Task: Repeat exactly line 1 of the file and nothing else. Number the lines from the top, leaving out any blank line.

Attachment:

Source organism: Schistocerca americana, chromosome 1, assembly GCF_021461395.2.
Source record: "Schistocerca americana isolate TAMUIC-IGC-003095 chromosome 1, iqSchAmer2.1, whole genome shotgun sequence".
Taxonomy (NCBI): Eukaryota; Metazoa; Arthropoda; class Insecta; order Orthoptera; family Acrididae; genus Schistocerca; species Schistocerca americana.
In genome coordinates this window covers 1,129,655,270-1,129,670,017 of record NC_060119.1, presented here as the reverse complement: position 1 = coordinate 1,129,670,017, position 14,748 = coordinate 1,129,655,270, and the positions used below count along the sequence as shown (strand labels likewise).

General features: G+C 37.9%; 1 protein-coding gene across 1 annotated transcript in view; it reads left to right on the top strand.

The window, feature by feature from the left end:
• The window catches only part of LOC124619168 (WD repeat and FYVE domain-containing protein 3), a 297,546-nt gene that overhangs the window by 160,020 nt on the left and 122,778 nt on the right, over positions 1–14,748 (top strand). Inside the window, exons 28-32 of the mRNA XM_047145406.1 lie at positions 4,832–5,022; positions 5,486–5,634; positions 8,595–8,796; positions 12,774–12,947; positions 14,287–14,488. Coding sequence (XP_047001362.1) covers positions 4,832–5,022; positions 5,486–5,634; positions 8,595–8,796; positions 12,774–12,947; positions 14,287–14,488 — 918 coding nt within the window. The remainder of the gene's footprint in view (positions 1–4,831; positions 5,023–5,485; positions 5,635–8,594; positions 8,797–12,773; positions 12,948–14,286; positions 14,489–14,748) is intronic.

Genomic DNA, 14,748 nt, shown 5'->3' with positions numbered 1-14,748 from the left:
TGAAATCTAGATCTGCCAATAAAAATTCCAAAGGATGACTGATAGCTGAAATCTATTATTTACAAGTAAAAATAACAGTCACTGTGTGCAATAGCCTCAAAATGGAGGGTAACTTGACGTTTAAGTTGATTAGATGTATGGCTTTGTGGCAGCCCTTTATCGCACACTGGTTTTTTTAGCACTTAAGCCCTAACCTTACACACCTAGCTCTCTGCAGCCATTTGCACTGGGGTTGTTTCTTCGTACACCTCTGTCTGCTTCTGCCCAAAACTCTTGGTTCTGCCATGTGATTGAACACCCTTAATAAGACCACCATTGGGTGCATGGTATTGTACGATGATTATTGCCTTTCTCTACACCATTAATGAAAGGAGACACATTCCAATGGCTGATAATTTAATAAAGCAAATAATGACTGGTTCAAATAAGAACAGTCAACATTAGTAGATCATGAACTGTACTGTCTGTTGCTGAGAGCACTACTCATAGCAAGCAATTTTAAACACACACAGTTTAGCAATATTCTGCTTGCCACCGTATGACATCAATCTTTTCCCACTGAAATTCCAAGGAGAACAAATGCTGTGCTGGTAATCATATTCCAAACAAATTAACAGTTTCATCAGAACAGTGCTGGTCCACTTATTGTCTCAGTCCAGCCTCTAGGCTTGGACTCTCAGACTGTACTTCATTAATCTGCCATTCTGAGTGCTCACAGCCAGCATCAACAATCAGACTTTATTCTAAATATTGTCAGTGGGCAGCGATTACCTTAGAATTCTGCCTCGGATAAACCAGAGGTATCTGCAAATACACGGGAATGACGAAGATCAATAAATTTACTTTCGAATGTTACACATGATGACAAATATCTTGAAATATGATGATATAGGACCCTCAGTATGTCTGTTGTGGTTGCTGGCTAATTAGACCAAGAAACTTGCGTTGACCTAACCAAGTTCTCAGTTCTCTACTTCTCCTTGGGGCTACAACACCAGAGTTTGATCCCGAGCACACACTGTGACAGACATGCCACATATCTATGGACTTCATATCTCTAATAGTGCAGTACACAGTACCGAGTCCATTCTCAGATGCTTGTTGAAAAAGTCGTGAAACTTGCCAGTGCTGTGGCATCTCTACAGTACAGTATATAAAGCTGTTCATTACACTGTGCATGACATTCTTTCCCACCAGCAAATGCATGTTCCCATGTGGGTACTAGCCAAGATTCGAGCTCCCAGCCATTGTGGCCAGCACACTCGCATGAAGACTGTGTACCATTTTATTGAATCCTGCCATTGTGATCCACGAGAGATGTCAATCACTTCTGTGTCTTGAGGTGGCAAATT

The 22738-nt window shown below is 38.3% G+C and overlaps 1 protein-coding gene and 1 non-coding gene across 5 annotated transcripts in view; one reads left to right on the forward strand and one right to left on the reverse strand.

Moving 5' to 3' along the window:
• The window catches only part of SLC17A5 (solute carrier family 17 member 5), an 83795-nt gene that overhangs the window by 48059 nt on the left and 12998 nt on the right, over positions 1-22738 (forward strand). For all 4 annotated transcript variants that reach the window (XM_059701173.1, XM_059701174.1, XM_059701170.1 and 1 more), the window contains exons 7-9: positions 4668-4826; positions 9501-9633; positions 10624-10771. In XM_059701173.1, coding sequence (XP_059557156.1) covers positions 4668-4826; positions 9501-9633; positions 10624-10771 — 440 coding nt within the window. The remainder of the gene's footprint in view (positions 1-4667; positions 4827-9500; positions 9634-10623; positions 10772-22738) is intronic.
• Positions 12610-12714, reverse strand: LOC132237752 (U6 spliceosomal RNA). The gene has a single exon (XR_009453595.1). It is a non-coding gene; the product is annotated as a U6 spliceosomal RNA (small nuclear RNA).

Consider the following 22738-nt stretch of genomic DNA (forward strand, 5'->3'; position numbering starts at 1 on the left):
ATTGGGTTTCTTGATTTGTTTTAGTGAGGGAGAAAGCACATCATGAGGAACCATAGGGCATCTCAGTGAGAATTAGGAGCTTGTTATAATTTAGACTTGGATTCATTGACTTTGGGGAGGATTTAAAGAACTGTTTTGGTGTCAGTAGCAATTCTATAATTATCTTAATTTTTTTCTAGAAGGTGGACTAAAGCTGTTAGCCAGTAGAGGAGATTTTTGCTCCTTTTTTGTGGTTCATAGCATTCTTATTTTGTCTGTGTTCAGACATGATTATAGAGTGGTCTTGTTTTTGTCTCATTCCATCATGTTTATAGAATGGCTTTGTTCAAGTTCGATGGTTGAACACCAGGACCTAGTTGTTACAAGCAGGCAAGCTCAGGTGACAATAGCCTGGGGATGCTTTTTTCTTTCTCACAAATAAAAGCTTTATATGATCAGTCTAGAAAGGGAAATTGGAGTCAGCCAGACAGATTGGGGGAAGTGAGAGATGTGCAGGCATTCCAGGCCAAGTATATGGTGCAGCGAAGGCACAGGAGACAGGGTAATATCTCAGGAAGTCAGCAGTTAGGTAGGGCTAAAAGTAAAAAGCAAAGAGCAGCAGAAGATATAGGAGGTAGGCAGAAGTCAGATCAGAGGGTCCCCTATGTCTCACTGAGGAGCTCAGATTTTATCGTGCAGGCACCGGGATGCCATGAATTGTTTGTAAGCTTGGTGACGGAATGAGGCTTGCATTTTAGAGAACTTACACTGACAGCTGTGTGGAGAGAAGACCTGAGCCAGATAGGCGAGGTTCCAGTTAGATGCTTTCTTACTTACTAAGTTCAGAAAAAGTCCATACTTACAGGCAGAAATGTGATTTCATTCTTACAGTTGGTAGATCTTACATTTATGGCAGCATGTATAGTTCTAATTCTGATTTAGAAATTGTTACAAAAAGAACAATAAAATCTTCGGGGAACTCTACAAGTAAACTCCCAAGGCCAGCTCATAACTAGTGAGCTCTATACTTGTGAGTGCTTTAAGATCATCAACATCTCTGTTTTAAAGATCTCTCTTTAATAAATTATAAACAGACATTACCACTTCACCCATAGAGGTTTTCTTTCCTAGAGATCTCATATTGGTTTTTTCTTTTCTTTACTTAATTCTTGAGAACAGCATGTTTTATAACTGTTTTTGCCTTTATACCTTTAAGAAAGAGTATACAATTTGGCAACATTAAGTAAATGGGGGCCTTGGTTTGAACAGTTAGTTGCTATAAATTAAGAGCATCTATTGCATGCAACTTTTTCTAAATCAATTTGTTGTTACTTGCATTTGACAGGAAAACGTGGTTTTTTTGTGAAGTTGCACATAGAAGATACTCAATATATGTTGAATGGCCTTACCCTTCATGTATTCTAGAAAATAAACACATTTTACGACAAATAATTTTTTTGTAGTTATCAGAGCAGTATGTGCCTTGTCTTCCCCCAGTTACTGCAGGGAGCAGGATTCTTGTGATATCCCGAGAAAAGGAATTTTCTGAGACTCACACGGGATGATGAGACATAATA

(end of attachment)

Source organism: Schistocerca americana, chromosome 1, assembly GCF_021461395.2.